Peter Stidman, director of the Boston Cyclists Union, is urging members and bike fans to call Michelle Wu - and other city councilors, but especially newcomer Wu - to try to convince them not to vote for Councilor Bill Linehan (South Boston, South End, Chinatown) as the next city-council president:
You may remember that Bill Linehan is the only city councillor to oppose a bike lane anywhere in the city this decade. ... City Council has to approve all federal and state funding for bike projects and we cannot risk having the one councillor who opposed bike infrastructure setting the agenda.
A progressive group doesn't get how the at-large councilor-to-be could think of supporting Bill Linehan for city council president.
At 9:17 p.m., Stephanie Ebbert of the Globe tweeted:
John Connolly has conceded. It's Mayor Marty Walsh.
The Suffolk Downs casino proposal lost big in East Boston. Revere's mayor is vowing to try to have the entire project moved 500 feet so that it's all in Revere and Boston can suck it when it comes to community benefits, since Revere voters said yes to the casino.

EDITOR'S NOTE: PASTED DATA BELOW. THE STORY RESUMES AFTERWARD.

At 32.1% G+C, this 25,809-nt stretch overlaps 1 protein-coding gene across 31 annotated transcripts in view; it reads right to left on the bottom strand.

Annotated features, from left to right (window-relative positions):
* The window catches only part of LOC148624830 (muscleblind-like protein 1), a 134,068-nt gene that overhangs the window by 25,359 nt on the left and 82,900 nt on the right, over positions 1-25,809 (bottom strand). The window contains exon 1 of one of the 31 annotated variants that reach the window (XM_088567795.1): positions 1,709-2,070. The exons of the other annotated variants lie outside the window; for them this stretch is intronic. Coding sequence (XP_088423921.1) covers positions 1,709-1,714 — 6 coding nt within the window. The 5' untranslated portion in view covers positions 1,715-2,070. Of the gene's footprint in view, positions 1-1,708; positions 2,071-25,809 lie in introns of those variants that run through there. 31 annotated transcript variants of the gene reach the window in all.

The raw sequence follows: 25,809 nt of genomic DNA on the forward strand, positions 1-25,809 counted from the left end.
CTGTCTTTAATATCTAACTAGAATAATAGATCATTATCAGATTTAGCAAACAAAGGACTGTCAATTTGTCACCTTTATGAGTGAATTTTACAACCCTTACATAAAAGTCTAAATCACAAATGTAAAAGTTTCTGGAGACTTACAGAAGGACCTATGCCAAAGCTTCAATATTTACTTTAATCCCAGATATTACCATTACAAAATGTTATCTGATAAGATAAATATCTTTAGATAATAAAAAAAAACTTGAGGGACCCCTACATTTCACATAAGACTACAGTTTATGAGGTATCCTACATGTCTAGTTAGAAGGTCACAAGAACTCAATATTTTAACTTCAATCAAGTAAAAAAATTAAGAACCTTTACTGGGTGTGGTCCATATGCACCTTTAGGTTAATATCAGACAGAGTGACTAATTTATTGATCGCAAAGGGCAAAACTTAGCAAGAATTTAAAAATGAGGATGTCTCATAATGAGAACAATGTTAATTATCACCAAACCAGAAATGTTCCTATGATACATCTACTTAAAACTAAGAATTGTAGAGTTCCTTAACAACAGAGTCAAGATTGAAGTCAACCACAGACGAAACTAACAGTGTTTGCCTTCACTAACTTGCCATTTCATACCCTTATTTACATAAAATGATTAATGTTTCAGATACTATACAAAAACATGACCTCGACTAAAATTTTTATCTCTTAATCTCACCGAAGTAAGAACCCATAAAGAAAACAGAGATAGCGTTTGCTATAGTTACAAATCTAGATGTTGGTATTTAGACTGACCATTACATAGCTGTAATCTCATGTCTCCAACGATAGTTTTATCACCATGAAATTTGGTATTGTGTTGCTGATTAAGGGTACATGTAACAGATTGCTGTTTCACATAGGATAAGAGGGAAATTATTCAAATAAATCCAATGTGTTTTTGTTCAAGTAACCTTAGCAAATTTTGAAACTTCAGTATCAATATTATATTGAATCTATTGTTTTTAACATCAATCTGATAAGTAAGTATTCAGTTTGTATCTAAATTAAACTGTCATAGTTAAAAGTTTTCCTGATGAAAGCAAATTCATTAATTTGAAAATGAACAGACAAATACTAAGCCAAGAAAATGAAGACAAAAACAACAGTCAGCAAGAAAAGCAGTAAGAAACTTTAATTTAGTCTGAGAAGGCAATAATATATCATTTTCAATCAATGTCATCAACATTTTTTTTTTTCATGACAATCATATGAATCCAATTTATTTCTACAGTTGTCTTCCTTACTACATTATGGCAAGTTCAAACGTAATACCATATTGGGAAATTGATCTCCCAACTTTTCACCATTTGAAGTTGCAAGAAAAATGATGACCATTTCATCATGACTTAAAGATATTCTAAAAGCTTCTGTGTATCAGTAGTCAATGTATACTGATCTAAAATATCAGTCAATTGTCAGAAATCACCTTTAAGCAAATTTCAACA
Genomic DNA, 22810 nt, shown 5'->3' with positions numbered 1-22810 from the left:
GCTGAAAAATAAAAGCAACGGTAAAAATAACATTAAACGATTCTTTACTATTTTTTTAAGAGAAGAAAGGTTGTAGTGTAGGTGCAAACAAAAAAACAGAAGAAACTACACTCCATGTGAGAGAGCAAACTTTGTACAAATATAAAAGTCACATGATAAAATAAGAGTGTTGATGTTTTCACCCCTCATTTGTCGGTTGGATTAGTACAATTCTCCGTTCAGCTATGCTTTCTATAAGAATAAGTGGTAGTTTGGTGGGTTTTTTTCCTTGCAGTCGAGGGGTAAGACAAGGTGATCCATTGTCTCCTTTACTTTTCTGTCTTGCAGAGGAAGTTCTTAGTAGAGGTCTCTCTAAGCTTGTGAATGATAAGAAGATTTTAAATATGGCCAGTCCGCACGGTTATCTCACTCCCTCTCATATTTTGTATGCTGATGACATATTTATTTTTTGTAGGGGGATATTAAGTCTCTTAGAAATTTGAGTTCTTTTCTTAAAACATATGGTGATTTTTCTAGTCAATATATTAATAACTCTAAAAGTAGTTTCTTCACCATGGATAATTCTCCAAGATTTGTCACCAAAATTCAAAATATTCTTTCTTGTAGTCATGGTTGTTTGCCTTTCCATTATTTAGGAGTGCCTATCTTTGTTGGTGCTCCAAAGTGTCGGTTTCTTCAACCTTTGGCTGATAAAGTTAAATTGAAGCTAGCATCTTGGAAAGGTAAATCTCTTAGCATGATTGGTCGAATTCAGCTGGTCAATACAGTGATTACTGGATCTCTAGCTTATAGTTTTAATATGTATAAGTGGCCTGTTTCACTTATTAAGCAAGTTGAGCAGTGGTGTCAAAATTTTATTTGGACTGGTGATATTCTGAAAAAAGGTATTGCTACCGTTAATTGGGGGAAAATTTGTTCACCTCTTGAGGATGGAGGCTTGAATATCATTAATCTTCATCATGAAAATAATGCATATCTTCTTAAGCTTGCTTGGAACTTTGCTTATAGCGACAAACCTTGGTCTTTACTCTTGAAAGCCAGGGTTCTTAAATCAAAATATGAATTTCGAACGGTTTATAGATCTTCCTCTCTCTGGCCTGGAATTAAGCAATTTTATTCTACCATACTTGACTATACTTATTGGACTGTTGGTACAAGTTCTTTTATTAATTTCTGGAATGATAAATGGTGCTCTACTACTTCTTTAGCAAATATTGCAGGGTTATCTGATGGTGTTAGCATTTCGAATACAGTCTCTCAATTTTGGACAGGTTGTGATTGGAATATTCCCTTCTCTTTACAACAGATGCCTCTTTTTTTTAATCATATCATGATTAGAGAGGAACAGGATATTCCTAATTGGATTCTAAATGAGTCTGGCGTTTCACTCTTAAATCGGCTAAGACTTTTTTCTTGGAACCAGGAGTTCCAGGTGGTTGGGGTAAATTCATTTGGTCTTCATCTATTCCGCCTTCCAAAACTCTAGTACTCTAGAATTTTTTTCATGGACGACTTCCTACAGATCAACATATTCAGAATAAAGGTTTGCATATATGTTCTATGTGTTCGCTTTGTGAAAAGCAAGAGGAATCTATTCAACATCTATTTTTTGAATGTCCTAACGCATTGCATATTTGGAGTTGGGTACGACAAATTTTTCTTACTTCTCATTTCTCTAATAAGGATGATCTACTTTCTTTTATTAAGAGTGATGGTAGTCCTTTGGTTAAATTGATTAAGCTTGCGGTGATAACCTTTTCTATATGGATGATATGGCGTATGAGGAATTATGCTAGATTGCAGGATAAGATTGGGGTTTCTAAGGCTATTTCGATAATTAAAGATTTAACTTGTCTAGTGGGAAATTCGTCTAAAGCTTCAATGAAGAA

David Paleologos, head of polling at Suffolk University, tells the Herald Asian women coming out to vote for Wu could be the deciding factor in the mayoral race, but nobody knows how they'll vote. If only somebody could poll them.
The New York Times tries to sum up our mayoral race, concludes many voters see it as a choice between the education guy and the union guy.
You always know an election's getting nasty when campaign signs start getting torn down.
The final televised debate is tonight, 7-8 p.m.
And not just the two or three who actually live in Boston. The Globe reports everybody from Ernie Boch Jr to "members of the board of the conservative Pioneer Institute" are tossing money Connolly's way.
Michael Freedberg doesn't say if he saw that article before he wrote Why John Connolly is the progressive and Marty Walsh isn't:
The Herald reports on a debate this morning between Marty Walsh, who is all about the Suffolk Downs casino, and Dan Conley, who says the entire city should vote on it and, if it rejects the idea, he'd sue to block any casino in Everett. Walsh said the only way to protect Charlestown is to negotiate with the developer of the proposed Everett casino. Conley said the state casino law is fundamentally flawed.